Shaka Hislop vividly recalls the youths emerging from the dark and hurling racist abuse as he filled up his car at a petrol station near St James’ Park.
It was 25 years ago this week. Kevin Keegan’s ‘Entertainers’ were heading for a 10-point Christmas lead in the Premier League and charming the nation with their football.
Hislop, despite being 6ft 4in, and having prepared mentally for the “macho” actions he would take if confronted, was “frozen with fear”.
He said: “When you are in front of it, you are scared, genuinely, for your life – no exaggeration. It is such a shuddering experience.
“Then, as they got closer, one recognised who I was, and they started singing my name and wanted autographs…”
It could have been left there, banked as an awful memory. Instead, it was the start of a 25-year mission. Show Racism The Red Card was founded and has reached a million kids. These days it is Raheem Sterling and Marcus Rashford who speak out and take actions to confront the political and humanitarian issues of the day. Back then, Hislop, from Trinidad and Tobago, was the footballer taking a stand – in a very lasting way.
He explained: “I was a black footballer worthy of the most vile racist abuse from 50 yards away, but worthy of having my name sung from 50ft away.
“I felt the need to do something. I understood how highly footballers were regarded about town and how that platform could be used to challenge the stereotypes and have a discussion about race.”
He joined forces with local campaigner Ged Grebby, now Show Racism The Red Card’s chief exec. “It started with school visits. My team-mate John Beresford joined me, and we talked of our experiences and what we had learned sharing dressing rooms with people from all over the world.”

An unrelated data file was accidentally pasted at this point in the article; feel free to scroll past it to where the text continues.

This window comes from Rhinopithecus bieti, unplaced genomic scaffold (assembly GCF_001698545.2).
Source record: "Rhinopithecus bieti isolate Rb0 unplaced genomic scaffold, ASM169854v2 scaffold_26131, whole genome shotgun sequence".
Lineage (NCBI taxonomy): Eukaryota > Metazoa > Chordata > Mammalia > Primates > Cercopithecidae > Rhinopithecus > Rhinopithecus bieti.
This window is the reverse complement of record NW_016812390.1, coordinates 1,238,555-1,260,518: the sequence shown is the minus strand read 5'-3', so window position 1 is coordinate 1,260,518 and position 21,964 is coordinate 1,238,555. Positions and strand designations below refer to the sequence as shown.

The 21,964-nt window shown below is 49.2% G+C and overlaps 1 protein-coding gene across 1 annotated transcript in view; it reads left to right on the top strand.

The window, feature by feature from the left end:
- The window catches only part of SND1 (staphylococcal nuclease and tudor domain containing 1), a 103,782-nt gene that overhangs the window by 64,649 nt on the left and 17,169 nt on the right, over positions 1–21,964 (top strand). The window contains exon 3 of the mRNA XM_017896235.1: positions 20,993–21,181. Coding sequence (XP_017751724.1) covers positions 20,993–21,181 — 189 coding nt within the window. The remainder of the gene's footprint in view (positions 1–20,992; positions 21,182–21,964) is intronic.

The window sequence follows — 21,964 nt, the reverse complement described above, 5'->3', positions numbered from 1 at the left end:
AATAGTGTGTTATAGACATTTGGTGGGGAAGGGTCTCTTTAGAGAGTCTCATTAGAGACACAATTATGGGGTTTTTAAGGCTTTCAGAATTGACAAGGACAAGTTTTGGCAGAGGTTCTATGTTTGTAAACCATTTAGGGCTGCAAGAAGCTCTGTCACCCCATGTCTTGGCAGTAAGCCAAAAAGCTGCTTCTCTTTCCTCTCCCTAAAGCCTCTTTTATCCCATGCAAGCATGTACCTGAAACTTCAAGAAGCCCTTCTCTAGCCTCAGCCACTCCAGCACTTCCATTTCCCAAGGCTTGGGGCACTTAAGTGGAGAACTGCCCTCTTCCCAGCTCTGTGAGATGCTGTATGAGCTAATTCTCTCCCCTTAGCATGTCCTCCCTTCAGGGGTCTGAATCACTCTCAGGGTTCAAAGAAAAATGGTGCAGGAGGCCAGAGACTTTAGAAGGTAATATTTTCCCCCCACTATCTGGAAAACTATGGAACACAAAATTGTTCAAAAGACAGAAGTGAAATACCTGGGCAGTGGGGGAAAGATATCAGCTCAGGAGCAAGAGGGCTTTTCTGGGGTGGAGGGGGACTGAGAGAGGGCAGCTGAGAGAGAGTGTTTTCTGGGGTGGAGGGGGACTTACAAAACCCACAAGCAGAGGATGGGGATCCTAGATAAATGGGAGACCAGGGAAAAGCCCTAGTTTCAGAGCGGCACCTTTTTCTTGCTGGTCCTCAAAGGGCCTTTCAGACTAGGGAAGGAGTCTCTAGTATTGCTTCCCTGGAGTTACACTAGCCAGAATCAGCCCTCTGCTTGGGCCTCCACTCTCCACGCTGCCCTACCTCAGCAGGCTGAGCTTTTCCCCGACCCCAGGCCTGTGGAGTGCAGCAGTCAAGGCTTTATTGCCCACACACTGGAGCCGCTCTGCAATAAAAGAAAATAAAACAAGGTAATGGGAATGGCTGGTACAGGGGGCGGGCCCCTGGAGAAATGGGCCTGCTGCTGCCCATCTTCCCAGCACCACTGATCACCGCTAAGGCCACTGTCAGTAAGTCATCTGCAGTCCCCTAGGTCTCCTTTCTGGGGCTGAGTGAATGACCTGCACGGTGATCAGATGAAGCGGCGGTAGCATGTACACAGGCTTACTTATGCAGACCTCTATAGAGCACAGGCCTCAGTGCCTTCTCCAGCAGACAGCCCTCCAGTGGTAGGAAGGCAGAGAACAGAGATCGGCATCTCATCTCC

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Hislop will mark the anniversary on Wednesday after a tough year. The former Toon, West Ham and Portsmouth star is now a presenter for ESPN and lives in the US.
“I have gone through every emotion over the past year,” he said. “The George Floyd murder hung very heavily. When we got involved in this work, it’s a promise to our children to build a better world. I felt I had failed on my promise.
“Recently my friend Leroy Rosenior said to me, ‘Shaka, you can’t feel it like that. See this as a relay. We’re running the third leg. It is up to us to deliver the baton to our kids in the best position, and give them the courage and confidence to run the final leg’.
“That was empowering. It shed me of the guilt I was feeling. We went into Boston and joined a Black Lives Matter march. You see the youth and diversity of the crowd, and the energy, and that is when I recognised what Leroy was saying.
“It’s work that was started so long ago, generations, and continued through the abolition of slavery and the civil rights movement. In football, work that Viv Anderson, Laurie Cunningham and John Barnes all did. All they had to endure.”
At Christmas, 25 years ago, Newcastle were 10 points ahead at the top of the table. Manchester United clawed it back to take the trophy. Hislop recalled: “It was an intoxicating time. At least something good came out of 1995, if not a trophy!
“I felt if you come up short, learn, you eventually win it. But the disappointment was soul-crushing.
“Then the club went public (on the stock exchange) to raise capital. Kevin Keegan was replaced in the fallout.
“Instead of building on that season, we fell off track and the club has not been able to recover since.”
But there are powerful words on how supportive his team-mates were, on and off the pitch, joining in his school visits about racism.
Hislop added: “We would go out regularly, as a team. Every single player, 30 strong, from Alan Shearer and Les Ferdinand, to the young lads who had signed first-year contracts. That was unifying and powerful.
“And my team-mates joined the SRTRC school visits, and helped make films.
“There was no more powerful experience I could have had as a young man of 25.”
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